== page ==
Popular content marketing beliefs that simply aren’t true

With more and more marketers prioritising content, everybody is trying to stay one step ahead of the game or gain a competitive advantage. The problem is, a lot of this advice and guidance simply isn’t true. In fact, some tips and tricks can be incredibly harmful for your content campaign.

Therefore, if you’re guilty of implementing the following principles or beliefs, then it is time to revaluate your approach and change your content marketing activity

You need to have a blog

While there are numerous advantages of having a blog, such as improving visibility and increasing website traffic, creating and publishing a regular piece of written content doesn’t work for every business. The main issue here is time.

Blogs are only popular or successful if they are published on a frequent and consistent basis. Even if you have written the most spellbinding and engaging content ever, unsteady or erratic updates will put users off and traffic numbers are bound to drop.

Therefore, blogs should only be started if regular contributions can be made. But if you still want to reap the rewards of written content, think about guest posting on a popular blog instead.

The longer the better

Despite the fact that several marketers believe content has to be over and above a certain word count in order to generate traffic and achieve high search engine rankings, this is not the case.

Take Upworthy for example. This increasingly popular content site is challenging the likes of Huffington Post and BuzzFeed in terms of growth, yet the amount of text it has on each page is far less than competitors. Instead, Upworthy uses videos and images within its posts, which generates up to 750,000 visitors a month from search engines.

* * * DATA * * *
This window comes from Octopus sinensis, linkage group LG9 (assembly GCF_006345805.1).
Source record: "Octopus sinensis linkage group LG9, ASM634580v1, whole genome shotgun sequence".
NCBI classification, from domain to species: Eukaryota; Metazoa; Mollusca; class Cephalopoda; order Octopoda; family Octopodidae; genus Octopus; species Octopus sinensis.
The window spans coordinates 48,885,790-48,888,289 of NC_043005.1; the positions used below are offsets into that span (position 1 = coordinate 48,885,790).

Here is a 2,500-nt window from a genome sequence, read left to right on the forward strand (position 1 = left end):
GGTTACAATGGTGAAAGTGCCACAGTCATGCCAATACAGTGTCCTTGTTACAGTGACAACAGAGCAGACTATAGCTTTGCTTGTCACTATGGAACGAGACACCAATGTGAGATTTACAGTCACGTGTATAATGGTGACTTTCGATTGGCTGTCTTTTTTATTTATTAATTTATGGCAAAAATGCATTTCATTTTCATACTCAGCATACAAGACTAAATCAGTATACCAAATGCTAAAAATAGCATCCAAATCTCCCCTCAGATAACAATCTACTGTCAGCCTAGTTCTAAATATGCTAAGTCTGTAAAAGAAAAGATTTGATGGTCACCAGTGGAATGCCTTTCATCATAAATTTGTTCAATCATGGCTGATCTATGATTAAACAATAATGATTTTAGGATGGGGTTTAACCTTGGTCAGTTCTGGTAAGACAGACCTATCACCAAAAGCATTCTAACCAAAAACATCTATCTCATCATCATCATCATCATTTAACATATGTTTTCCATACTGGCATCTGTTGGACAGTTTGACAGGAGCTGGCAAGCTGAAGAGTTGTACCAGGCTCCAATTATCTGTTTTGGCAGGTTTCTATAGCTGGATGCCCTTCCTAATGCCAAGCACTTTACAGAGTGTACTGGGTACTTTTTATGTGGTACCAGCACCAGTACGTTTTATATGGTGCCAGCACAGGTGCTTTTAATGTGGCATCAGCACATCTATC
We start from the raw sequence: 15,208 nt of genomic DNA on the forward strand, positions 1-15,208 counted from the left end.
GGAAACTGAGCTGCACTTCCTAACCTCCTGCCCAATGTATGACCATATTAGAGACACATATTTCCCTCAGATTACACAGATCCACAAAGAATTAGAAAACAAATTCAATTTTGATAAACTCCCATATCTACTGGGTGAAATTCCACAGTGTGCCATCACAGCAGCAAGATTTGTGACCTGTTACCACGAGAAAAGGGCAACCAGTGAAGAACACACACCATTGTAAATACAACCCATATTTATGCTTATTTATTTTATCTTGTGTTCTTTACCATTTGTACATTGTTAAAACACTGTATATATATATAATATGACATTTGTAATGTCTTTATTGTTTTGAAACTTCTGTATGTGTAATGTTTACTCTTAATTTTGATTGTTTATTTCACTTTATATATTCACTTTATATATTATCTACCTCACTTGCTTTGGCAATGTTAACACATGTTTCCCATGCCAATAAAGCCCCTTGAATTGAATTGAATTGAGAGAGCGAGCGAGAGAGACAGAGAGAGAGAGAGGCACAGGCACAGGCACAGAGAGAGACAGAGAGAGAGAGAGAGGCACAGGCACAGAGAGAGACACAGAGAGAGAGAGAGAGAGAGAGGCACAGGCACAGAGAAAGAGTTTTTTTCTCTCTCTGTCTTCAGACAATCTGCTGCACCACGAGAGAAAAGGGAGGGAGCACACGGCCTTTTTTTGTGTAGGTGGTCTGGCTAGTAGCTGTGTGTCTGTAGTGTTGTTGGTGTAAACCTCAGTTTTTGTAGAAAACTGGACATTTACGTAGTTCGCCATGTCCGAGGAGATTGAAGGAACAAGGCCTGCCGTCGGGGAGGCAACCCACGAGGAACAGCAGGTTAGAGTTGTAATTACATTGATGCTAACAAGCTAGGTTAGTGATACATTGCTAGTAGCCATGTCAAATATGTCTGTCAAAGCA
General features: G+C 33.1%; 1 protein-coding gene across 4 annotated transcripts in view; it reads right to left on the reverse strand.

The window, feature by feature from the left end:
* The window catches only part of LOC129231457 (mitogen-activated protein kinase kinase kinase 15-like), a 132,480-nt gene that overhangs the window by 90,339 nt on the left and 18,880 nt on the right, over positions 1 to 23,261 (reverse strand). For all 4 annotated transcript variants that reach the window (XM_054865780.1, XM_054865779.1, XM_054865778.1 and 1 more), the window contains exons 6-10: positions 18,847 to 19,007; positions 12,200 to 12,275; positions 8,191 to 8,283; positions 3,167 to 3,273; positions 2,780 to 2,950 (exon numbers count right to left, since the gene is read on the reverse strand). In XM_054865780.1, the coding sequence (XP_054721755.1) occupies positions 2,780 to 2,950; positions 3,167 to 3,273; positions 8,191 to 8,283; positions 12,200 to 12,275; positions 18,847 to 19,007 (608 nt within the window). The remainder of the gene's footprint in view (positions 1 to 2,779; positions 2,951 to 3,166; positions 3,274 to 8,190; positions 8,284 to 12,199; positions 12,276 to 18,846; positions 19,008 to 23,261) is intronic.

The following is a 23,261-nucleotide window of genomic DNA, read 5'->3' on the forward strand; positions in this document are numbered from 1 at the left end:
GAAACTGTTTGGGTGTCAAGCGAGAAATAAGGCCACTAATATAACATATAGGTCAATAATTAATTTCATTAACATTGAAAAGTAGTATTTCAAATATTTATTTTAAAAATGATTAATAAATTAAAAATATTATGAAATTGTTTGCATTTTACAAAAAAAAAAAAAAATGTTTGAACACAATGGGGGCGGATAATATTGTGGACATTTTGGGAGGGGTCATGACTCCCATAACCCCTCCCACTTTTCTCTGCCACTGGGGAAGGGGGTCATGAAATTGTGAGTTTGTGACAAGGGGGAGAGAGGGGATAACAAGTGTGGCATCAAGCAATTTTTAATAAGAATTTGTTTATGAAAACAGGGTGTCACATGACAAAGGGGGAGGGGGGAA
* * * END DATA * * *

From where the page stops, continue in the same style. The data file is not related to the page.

Longer posts have their advantages, like building trust and generating more back links, but other forms of content working alongside the written word can increase a page’s quality while gaining more social and search traffic.

More content increases reach

Sites like TechCrunch and Mashable are great examples of how a consistent and constant stream of blogs can generate lots of visitors. However, these sites have proficient writers and industry influencers creating their content, which is produced to an incredibly high standard.

Publishing a profusion of blogs is all well and good, but quality should be your priority. Sub-standard content that gets churned out like a relentless yet repetitive machine won’t generate more traffic. What’s more, it could earn you a Google penalty.

For this reason, you should only create high quality content, which is of value to your audience. Once your content starts gaining recognition or a strong reputation, you can ramp up the production process.

Content and sales go hand in hand

Content marketing can contribute to more conversions, but taking consumers down the sales funnel is a lengthy process. Blog posts do not automatically generate revenue and the sooner you realise this, the better.

Content marketing should be about establishing a loyal following of customers, who come to you for interesting blogs, enlightening infographics or entertaining videos. Once these individuals start returning for more, they’ll be inclined to browse your product portfolio or services offering too.

It is difficult to monetise blogs directly and content might not correlate with conversions, but that doesn’t mean to say all your hard work is in vain. If you approach the content creation process correctly, you’ll gradually build up a fan base, which increase your chances of generating more sales.

Content has to be published on your own site

A piece of first rate content, which is published on your own site, has the potential to increase traffic, generate back links and secure a higher search engine ranking. It may come as a surprise, but that one blog, image or video could be even more influential if it was published somewhere else.

By publishing content on your own site, you’ll be laying the foundations for a loyal group of content consumers to come back. But saving your best pieces of work for a more popular third-party website, which taps into a new audience and helps you gain greater exposure, is highly advantageous.

Identify the publishers or bloggers that your content would be best suited to. Come up with some amazing and astonishing content that their audience would appreciate. Once you’ve caught their attention, they’ll be hungry for more and will visit your site as a result.

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